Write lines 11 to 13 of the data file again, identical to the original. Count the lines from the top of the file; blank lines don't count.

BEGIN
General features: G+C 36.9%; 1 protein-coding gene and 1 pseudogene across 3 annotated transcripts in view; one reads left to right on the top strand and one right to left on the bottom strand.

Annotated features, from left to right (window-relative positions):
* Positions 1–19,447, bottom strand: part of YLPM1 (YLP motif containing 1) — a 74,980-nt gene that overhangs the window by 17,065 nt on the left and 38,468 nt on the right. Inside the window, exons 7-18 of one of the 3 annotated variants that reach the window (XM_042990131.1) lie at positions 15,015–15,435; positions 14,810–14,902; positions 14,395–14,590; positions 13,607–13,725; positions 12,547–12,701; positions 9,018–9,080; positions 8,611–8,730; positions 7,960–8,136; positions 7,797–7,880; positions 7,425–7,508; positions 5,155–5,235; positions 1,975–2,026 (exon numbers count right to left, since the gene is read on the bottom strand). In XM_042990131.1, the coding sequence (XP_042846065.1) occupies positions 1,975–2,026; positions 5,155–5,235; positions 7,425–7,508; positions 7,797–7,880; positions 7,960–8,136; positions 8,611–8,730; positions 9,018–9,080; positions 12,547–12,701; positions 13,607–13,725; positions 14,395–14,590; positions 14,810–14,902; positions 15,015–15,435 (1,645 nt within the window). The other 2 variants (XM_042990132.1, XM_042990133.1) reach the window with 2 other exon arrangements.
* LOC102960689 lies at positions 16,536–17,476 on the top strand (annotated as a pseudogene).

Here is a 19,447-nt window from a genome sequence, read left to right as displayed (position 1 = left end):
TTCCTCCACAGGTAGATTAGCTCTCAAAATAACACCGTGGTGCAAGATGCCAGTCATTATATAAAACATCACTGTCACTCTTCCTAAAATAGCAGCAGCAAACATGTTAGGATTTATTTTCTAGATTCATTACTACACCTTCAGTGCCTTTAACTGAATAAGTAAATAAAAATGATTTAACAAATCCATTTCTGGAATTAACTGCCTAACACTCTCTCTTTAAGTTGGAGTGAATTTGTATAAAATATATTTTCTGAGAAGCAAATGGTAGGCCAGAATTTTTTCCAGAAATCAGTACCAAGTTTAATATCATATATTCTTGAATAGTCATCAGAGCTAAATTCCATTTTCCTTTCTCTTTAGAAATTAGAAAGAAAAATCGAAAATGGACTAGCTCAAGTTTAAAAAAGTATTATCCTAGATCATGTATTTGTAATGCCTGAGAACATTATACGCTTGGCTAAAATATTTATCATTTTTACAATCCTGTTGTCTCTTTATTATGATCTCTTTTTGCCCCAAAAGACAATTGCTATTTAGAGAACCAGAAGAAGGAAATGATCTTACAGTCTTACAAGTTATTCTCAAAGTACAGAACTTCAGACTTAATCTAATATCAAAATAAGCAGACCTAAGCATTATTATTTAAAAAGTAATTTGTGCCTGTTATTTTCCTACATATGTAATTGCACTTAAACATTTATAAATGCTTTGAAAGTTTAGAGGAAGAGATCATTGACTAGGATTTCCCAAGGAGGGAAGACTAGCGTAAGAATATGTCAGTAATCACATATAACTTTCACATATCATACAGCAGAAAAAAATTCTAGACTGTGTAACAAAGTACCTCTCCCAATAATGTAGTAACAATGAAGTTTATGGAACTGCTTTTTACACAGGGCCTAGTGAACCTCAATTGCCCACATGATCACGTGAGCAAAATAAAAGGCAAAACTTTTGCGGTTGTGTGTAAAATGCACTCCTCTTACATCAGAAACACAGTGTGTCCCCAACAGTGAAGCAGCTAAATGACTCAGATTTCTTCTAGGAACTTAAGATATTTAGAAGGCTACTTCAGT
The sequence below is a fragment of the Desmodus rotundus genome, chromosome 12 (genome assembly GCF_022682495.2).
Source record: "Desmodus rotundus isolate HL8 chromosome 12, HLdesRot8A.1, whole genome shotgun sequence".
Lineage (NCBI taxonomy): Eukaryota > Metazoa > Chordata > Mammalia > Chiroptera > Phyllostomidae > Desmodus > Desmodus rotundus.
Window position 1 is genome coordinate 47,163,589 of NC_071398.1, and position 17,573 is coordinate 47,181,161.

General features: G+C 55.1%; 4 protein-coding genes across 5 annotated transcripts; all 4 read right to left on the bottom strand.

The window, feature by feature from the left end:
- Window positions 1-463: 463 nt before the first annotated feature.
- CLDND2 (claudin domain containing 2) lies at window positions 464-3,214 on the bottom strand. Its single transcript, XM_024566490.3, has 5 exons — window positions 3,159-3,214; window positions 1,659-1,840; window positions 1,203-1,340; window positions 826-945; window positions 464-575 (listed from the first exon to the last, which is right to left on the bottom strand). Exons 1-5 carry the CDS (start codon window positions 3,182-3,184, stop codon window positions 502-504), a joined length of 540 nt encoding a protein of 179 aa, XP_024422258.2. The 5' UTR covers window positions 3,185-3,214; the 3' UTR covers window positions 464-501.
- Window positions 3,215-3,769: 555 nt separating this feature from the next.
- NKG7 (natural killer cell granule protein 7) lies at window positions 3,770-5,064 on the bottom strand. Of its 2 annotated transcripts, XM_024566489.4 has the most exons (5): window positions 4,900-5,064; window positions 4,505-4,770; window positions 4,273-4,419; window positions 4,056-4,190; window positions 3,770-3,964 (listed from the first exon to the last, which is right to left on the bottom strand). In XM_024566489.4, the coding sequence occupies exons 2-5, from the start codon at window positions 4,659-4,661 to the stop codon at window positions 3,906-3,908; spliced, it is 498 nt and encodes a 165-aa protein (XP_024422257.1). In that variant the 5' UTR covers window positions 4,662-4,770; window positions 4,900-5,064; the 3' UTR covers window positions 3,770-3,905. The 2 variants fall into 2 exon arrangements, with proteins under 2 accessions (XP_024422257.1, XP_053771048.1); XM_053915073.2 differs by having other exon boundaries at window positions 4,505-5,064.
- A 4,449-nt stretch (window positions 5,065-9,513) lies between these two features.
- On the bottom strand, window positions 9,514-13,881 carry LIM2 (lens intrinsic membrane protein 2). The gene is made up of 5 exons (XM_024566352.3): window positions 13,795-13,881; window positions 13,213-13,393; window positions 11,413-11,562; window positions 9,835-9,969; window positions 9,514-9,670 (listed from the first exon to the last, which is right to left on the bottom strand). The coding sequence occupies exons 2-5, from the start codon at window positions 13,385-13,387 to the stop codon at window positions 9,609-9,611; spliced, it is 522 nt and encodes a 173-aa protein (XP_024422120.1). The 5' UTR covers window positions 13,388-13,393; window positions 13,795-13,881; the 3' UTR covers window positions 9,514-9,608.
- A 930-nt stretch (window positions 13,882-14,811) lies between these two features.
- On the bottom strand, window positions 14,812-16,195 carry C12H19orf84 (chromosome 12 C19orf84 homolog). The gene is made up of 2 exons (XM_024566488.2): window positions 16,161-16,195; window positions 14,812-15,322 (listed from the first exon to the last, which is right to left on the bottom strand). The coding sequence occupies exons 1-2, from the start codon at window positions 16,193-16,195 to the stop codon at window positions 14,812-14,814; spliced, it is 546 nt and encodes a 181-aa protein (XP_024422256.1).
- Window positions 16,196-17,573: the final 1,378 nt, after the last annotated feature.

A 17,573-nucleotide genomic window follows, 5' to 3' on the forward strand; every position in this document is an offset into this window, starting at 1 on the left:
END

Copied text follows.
General features: G+C 55.1%; 4 protein-coding genes across 5 annotated transcripts; all 4 read right to left on the bottom strand.

The window, feature by feature from the left end:
- Window positions 1-463: 463 nt before the first annotated feature.